Amazon’s announcement in September that it was launching a search for the location of a second corporate headquarters generated a frenzy of excitement and interest from cities and regions spanning from Mexico to Canada. More than 200 proposals were submitted from 54 states, provinces, districts and territories across North America before the Oct. 19 deadline; the shortlist of candidates is expected to be announced in December, with the finalist selected in 2018. The company intends to invest over $5 billion in construction and estimates that its second headquarters – planned to be equal to its current campus in Seattle – will generate 50,000 high-paying jobs.
We asked some of NAIOP’s Distinguished Fellows – an elite group of academic thought leaders from real estate programs at top universities – for their predictions of which city will secure the title of “HQ2” and why, as well as the potential impact on the region.
The location of Amazon’s HQ2 has attracted significant speculation and unparalleled interest from communities across the U.S. Of the more than 200 cities and regions that have indicated their interest in the project, many will be automatically ruled out based on the criteria that Amazon established. Leading contenders are currently thought to include New York City, Denver, Austin, Boston, Chicago and Washington, D.C.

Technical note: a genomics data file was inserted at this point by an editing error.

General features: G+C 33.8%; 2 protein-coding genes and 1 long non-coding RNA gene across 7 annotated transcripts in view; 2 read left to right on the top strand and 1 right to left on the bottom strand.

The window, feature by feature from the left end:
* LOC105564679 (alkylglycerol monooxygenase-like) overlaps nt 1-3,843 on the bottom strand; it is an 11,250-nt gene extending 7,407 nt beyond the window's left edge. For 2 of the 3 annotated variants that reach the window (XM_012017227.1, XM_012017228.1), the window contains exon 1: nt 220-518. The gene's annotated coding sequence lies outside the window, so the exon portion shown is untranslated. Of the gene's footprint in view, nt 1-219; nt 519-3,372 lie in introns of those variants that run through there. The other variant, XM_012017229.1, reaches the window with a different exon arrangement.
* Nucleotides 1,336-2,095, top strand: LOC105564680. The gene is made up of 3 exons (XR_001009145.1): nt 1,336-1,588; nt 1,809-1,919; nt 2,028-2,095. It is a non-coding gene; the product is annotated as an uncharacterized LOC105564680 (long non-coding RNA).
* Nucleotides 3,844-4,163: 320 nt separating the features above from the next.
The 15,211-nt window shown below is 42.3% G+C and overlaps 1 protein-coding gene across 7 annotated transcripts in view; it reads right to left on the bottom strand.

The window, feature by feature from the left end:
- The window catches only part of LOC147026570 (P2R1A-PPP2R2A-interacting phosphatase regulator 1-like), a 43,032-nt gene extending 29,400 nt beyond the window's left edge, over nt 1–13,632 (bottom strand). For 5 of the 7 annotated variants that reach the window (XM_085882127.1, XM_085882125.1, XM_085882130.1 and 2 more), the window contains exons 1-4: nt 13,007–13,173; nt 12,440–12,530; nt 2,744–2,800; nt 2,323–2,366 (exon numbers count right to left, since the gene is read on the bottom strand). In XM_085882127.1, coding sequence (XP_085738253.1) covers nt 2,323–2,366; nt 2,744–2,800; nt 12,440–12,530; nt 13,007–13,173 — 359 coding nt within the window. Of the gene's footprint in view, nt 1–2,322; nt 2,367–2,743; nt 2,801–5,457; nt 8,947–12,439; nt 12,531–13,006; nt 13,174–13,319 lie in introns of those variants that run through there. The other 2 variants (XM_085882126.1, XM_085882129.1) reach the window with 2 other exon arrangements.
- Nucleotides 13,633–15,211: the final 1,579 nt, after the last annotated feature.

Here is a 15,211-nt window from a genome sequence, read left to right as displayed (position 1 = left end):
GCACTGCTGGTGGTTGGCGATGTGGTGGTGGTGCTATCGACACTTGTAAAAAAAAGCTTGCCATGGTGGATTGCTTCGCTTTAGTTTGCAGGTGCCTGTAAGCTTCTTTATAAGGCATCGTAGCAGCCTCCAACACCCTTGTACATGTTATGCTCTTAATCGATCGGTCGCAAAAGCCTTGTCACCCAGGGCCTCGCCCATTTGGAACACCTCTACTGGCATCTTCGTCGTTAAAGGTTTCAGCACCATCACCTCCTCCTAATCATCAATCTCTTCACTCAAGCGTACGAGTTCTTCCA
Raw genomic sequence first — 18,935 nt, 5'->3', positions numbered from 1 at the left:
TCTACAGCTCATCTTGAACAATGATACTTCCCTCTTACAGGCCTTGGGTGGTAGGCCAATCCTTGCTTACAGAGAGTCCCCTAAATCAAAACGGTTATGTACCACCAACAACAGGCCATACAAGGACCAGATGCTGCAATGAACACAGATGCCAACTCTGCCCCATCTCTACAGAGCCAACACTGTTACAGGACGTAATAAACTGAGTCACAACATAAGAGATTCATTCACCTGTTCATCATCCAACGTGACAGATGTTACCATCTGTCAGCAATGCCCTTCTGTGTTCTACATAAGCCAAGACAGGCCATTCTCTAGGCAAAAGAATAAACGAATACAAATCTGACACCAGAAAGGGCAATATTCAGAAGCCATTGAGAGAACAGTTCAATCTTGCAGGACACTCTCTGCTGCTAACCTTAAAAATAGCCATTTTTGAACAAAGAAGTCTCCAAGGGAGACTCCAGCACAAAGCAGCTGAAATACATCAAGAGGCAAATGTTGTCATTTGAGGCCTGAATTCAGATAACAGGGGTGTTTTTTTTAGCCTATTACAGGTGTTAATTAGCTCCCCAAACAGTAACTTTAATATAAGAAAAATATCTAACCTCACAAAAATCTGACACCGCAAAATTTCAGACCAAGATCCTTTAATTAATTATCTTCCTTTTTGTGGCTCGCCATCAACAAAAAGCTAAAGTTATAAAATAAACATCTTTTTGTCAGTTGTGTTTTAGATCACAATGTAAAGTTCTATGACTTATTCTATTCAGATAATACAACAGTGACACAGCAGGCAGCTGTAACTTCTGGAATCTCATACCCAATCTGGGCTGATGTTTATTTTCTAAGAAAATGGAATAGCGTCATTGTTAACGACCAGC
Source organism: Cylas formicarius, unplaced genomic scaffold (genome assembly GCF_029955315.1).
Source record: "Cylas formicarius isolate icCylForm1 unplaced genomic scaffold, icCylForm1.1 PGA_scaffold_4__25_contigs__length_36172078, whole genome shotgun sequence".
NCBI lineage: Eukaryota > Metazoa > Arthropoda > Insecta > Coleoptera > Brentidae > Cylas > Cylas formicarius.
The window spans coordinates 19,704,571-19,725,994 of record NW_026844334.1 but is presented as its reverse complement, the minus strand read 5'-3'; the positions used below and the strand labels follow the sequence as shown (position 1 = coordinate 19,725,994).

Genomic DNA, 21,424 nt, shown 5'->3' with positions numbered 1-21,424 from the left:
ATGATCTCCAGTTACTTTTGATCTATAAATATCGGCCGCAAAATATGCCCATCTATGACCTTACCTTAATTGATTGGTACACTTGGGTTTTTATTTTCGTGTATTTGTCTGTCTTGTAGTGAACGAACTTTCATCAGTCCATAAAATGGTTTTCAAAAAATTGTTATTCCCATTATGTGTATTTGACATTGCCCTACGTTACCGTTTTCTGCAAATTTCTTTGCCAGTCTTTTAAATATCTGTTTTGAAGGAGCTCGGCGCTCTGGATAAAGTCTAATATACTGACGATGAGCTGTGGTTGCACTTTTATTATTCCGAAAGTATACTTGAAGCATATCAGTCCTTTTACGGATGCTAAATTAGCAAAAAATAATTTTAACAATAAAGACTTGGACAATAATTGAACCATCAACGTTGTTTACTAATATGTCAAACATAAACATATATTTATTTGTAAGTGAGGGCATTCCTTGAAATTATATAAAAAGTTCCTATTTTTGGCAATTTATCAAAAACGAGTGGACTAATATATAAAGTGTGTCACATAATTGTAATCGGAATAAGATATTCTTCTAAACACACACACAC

Other reports indicate – and this is my own view as well – that there could be a preference for an “underdog” city where Amazon looks to make a statement and build on a growing tech scene such as Detroit, Pittsburgh, Minneapolis or Baltimore (and, dare I say, Cincinnati). A choice like this would be transformational for each of these cities. They all played an important part in the economic development of the U.S. during the 20th century, but more recently have been deeply impacted by shifting economic trends. However, they possess good universities, outstanding cultural and recreational amenities, a deep pool of talent and good transportation links.
My hope from this search process, whatever the outcome, is that state and local governments will look carefully at the requirements that Amazon have laid out. There can only be one winner for HQ2 but all cities can benefit from considering how to support and develop the amenities and infrastructure that will be attractive to startup and homegrown businesses, not just Amazon. Indeed, a large part of Amazon’s decision will come down to access to talent, and the success of regions will depend on their ability to attract and retain the knowledge workers who will drive innovation and growth in the future. If regions don’t have serious plans and policies in place to support and nurture mass-transit schemes, cultural and recreational amenities, educational and research institutions, and other transport infrastructure, then they are limiting their growth prospects for the future.
Shaun Bond, Ph.D.
West Shell, Jr., Chair in Real Estate, Professor in the Department of Finance and Real Estate, Director of the Real Estate Center, University of Cincinnati